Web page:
Early one morning I heard a thunderous crash outside my kitchen window. A noisy motor pierced the (formerly) quiet morning. Then I heard another deafening crash that shook my building – a mixture of feeling an earthquake and hearing ear-splitting thunder. Tentatively, I peeked through the curtain. The sun was just rising and so was this huge, yellow/orange arm of a crane! I saw the crane move up and then its mouth – complete with oversized jagged teeth – came toward my window.
“YIKES! That mouth is going to eat my building!”
And just as the mouth was about to bite, the arm attached to it swerved carefully toward the building next door. Chomp! Crash! Boom! The wall of the school building next door crumbled noisily to the ground. This mouth wasn’t satisfied though. It wanted more. It deftly and hungrily chomped through the rest of the building.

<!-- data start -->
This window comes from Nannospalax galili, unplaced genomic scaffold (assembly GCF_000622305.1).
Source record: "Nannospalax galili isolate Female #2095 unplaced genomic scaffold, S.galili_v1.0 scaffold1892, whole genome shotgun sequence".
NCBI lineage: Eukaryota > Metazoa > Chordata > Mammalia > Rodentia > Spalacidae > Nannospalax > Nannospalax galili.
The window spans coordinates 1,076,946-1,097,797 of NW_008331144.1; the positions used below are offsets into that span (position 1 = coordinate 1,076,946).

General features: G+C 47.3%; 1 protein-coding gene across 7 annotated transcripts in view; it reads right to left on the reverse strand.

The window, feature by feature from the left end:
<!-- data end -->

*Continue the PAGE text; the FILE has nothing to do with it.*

The long-awaited (for the school, that is) destruction was in process. The school was destroying one of their old structures and will build a new, modern facility. And I had a front row seat!
“Well,” I thought, “If I have a front row seat, there is a reason. What does this mean for me? What can I learn from this scene?”
The obvious: In order to build a new structure, we have to completely destroy an old structure. Then we move the rubble away.
The not-so-hidden: In order to build up my character traits and good habits, I need to destroy those traits that hold me down, keep me from making progress. If I want to grow, I may need to destroy some old, rotting structure.
The hidden (and thanks to the friend who revealed this): In order to build any building, the construction workers dig a sturdy foundation. And if you want to build a tall building, there must be a proportionately deep foundation. So too with spiritual growth (or self-improvement): If I want to grow to great heights, I need to dig down deep, uproot the character traits that no longer serve me. Only then can I begin the building process.
Chomp at those habits and negative character traits. Toss them in the dumpster and have them hauled away. Destroy so we can build.
I wish the school much success in this process! And thanks for the lesson!